In Austria, MSN and the mobile operator 3 are running an co-marketing campaign featuring the message “SMS ist tot – MSN am Handy lebt” (which means, SMS is dead – MSN on the mobile is alive). As you can quite easily understand, the goal of the effort is to make young users understand the potentials of instant messaging via mobile using the MSN application, and of course, the same MSN passport identity used on the web. Even if site homepage looks gloomy but nice, the site hasn’t got much to offer when it comes to interactivity: a very basic advergame (click “spiel”) which, strangely enough, is not even connected to a competition.
In the UK, 3G operator 3, owned by Hutchison, is about to become the world’s first operator to sell airtime on its own network to advertisers. Unfortunately the article on Media Guardian (free reg.) doesn’t clearly say what exactly 3 is going to do. One possibility is that they will offer free downloadable ads to their clients This idea has already been successfully tested with Apple iPod ads, which generated 160.000 downloads in a week. Mobile video advertising clearly opens interesting opportunities for viral videos delivered mobile phones, althought pricing and/or the business model still remain a big question to be answered. Who should pay for downloadable mobile ads? Branded content, should be free, but when it comes to mobile phones, free is a word that almost doesn’t exist, especially with carriers always wanting to share revenues.
In the United Kingdom, 3G carrier Hutchinson has announced it will start offering mobile video ads. As a good article by Mike Masnick on The Feature points out, the benefits of this service are, for now, questionable both, for advertisers and for subscribers. The first video to watch will be the trailer of the new British cult film “It’s all gone Pete Tong” but it will be available only to the first 100,000 customers. Furthermore it’s curious to read the trailer can be watched “for free”. Are we now expected to pay for advertising?
3 Lomo is world’s first 10-seconds Film Festival, dedicated to MMS videomessages. Organized by mobile carrier 3 (Drei the festival is currently taking place in Austria.
Everytime I see an new 3′s campaign I can’t help asking myself: why are they wasting their money like this? They keep on signing up celebrities who apparently can’t live without making video calls. As it often happens for tv ads in my country, the spots are simply pathetic. In the tv campaign launched this week (read more on Pubblicit� Italia), 3 has invested 30 million Euros, which is an enormous amount of money to promote a service which is actually not yet available in most Italian zones. Wouldn’t it be better to invest in improving the infrastructure instead of trying to gain immediately disappointed customers?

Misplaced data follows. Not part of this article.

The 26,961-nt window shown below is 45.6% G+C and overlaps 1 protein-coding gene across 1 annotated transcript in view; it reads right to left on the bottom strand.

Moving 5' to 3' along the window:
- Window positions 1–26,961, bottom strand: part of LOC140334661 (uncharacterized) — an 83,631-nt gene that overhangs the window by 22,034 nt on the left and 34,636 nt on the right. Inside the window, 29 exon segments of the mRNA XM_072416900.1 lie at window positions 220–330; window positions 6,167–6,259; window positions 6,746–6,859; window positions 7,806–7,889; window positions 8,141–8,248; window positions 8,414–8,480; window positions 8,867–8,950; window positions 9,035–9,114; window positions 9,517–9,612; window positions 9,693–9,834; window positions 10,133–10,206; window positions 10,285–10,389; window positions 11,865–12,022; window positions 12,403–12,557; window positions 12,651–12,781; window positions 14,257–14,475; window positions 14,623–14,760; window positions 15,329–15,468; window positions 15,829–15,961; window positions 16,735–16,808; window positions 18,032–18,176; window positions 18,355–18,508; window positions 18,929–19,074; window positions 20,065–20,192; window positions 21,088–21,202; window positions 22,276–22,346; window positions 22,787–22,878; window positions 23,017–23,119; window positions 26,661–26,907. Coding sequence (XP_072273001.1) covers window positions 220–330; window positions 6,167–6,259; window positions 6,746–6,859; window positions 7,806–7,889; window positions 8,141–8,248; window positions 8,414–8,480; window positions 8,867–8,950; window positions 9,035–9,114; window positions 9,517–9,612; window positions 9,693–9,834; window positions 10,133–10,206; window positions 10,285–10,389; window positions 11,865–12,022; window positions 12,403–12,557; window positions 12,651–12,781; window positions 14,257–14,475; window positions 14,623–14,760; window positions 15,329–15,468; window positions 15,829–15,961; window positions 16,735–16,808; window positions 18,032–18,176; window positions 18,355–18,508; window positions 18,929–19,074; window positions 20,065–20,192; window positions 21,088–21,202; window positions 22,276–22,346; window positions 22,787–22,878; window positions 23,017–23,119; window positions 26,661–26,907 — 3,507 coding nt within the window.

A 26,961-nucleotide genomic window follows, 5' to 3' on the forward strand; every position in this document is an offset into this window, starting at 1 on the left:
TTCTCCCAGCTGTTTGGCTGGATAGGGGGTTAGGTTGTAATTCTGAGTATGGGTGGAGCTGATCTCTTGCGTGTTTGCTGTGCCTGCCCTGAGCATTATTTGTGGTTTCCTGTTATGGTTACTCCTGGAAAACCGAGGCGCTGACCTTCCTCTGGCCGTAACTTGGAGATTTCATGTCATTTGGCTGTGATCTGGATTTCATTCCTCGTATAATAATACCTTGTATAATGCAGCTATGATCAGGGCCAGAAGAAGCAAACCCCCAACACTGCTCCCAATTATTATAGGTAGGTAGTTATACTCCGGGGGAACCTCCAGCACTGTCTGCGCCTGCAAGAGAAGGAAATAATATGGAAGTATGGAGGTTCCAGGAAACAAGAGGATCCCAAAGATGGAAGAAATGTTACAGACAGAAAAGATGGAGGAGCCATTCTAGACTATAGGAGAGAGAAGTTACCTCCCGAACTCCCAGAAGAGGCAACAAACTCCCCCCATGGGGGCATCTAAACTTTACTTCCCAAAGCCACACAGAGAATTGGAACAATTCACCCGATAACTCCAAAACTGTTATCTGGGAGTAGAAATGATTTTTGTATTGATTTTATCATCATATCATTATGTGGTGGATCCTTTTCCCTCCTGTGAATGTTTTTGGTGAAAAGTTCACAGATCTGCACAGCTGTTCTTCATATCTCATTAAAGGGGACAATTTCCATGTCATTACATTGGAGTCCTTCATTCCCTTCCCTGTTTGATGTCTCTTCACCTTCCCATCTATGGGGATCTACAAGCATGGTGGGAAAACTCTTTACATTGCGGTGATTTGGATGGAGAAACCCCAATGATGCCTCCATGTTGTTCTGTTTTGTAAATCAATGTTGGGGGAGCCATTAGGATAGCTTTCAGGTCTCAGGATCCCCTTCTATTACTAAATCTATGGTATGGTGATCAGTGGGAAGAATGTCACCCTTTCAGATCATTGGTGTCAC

Sky Sports and mobile operator 3 have signed a video content partnership deal that will allow subscribers to watch sport bulletins directly from their cellular phone. The news is reported by The Register which also comments that the deal is an attempt to revitalise 3′s football content channel which isn’t performing very well at the moment.
3 announced the launch of a mobile content service with Gamer.tv to provide video reviews of the latest video games. 3G Newsroom reports that the video clips will be exclusively designed for use on 3′s video mobiles and can be accessed through ‘Today on 3′, the interactive mobile news and entertainment channel. Chris Noone, Director of Business Development, Gamer.tv commented:“This service allows 3′s customers to access timely and relevant games reviews when and where they need them, especially in-store when considering which computer game to buy. It puts the power to make informed decisions in the customer’s hand, quite literally”
Rugby fans will be able to follow the 6 Nations rugby tournament on their video mobiles. Throughout its UK network, 3 will offer video news, live scores and SMS text alerts, accessible from a new Rugby Union home- page. (Read more in a press release.) Again, we see networks taking advantage of sports events to promote wireless video services. The more popular the content, the easier getting people’s attention on new available services. Let’s just get ready for the European Football Championship this June…
In a forum on Brand Republic I’ve found an excellent thread talking about the worst campaigns of all time. The discussion is interesting, people is quoting Ford, Hoovers and DaimlerChrysler with Celine Dion. I can think about 3: in december 2002 the launched an impressive campaign in Italy, but they didn’t have any shop or retailer ready to sell their products. They were good in building curiosity, but they didn’t give people the possibility to actually buy the product, so potential customers lost their interest and soon forgot about 3′s offer. A true waste of money.
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